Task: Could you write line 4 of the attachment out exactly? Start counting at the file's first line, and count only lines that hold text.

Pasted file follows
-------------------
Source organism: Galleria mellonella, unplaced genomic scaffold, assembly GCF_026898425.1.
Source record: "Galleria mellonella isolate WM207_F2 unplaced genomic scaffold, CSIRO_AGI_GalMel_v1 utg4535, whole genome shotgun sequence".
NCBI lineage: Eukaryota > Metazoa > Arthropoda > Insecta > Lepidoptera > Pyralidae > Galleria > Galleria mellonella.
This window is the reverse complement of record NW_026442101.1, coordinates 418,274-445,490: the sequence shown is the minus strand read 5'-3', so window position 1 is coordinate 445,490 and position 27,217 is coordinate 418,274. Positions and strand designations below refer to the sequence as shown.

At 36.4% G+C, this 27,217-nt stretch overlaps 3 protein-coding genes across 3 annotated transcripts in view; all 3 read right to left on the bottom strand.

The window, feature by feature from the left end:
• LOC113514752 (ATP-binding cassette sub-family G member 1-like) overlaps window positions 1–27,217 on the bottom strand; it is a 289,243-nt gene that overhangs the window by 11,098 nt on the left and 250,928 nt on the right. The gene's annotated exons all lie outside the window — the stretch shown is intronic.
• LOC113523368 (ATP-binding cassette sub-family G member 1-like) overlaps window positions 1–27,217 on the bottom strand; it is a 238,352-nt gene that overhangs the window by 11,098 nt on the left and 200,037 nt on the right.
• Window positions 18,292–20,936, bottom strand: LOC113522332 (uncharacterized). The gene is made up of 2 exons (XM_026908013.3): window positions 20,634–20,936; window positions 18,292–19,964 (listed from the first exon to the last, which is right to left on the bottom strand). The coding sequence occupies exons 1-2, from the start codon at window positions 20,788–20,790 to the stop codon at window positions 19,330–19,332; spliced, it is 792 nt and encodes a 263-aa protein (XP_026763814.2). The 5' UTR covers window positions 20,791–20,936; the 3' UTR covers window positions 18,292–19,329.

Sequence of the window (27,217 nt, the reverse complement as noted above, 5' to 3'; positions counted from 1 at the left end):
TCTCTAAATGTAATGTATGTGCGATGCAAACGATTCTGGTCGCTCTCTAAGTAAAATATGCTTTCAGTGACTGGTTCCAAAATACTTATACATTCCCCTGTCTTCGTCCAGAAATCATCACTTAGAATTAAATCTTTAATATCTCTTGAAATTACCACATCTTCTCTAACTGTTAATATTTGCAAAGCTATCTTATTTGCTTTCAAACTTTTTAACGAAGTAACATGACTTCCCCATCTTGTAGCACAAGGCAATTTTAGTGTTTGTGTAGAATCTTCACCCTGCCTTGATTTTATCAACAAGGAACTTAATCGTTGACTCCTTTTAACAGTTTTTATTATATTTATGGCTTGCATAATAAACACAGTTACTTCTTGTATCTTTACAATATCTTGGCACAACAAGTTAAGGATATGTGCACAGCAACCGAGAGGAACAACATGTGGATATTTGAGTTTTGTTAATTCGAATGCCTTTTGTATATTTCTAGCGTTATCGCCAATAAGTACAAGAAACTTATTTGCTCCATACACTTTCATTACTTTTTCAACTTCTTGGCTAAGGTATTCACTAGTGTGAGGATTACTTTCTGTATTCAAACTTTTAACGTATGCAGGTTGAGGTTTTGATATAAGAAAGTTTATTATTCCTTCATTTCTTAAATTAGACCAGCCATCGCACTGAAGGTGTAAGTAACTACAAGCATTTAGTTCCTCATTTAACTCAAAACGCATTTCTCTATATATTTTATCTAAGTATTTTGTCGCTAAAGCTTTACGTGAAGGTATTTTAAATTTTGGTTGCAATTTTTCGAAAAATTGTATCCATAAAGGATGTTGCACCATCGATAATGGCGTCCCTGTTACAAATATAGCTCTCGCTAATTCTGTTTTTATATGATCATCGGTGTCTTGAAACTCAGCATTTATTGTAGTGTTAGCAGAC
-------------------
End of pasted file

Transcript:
This window is the reverse complement of record NW_026442101.1, coordinates 418,274-445,490: the sequence shown is the minus strand read 5'-3', so window position 1 is coordinate 445,490 and position 27,217 is coordinate 418,274. Positions and strand designations below refer to the sequence as shown.